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September 2011

Swinging Abby Part 6: A Captive Audience

With all the newspaper coverage those first few days on the swing, it wasn't hard to keep the visitors coming and the signatures filling the log book at regular intervals. Just a quick glance at the first notebook and I count over 100 names over the course of a single day, and that was early on in the game.

With that many people coming and going each day, it was sometimes difficult to tell apart spectators from spectacle, and I was having as much fun watching the watchers as they were watching me. Especially when they came to entertain. From my mom's diary:
08/25: Abby was serenaded for over an hour last night, approx. 1:30am - 2:45am, by five prominent Sayre residents. See book and times for names.*
08/27: Today a young man was here and played guitar and sang for Abby.**
08/29: The Statesmen, a barbershop music group, were here tonight (about 25 men) and sang to Abby for about an hour. She really liked it.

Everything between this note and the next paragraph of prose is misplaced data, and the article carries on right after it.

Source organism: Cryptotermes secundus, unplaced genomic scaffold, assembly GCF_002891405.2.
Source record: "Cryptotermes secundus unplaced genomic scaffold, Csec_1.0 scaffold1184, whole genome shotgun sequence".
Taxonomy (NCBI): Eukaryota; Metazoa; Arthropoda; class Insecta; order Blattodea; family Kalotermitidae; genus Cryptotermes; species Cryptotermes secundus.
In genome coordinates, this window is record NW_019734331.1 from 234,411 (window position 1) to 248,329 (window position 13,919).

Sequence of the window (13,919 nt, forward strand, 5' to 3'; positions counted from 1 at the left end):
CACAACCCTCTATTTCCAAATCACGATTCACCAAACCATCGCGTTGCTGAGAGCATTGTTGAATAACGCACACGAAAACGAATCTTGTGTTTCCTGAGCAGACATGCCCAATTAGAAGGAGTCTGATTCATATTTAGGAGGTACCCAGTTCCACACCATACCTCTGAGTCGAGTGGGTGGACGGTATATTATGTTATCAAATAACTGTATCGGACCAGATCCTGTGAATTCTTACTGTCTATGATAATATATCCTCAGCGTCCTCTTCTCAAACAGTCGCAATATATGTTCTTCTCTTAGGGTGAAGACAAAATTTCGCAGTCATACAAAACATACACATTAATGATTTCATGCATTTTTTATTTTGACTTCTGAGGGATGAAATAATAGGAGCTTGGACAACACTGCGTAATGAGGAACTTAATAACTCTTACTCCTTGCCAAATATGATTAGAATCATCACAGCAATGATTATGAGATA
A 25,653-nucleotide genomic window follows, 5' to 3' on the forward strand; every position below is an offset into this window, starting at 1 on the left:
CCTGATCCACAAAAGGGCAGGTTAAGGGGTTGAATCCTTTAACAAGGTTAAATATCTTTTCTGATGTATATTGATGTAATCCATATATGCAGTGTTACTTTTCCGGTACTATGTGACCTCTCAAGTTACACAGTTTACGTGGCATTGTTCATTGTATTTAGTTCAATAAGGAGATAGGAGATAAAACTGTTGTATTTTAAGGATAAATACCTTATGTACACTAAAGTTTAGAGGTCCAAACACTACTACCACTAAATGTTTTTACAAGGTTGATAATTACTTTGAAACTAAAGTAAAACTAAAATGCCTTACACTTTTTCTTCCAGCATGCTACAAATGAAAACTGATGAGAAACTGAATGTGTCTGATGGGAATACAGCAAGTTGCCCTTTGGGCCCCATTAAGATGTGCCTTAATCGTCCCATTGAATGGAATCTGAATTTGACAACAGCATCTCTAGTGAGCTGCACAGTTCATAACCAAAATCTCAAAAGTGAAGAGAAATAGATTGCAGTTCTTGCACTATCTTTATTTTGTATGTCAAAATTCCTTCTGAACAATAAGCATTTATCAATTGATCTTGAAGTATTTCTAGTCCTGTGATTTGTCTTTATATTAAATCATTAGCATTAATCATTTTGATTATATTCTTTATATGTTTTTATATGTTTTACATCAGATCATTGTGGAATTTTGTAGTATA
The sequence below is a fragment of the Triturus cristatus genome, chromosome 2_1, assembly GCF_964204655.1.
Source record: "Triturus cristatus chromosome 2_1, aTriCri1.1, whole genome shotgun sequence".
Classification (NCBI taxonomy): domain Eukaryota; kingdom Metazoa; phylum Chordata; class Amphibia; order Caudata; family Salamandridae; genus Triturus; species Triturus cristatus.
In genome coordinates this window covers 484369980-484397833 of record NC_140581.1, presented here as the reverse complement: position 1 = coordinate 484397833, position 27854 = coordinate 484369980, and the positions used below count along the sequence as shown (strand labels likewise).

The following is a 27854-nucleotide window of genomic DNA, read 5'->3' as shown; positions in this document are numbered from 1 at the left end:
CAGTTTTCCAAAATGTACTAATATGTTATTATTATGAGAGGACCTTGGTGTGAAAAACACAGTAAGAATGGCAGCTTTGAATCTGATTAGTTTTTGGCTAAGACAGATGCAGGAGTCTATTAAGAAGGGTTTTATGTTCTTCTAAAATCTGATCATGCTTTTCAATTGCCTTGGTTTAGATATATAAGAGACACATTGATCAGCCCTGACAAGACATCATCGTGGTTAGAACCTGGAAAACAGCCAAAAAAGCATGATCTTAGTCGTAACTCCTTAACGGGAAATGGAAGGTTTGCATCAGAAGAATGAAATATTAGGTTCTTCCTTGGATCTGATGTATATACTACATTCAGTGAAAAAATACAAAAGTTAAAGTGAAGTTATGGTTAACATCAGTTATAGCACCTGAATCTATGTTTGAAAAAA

I did. Here's a picture of the guys, and myself and Dad watching.

Abby and Bob Geiger.    The Statesmen's Choir   
Then there were the non-entertainers, but still visitors who shook things up and made the time pass more quickly. Groups of kids would come on bicycles to see how I was doing, play on the equipment, and generally make me laugh. Two friends from school twice rode their horses to come visit. Horses! Cousins enjoying the last couple weeks of summer would come and hang out, and relatives from as far away as Allentown PA came to see me and join in the general mayhem that was my home in the park.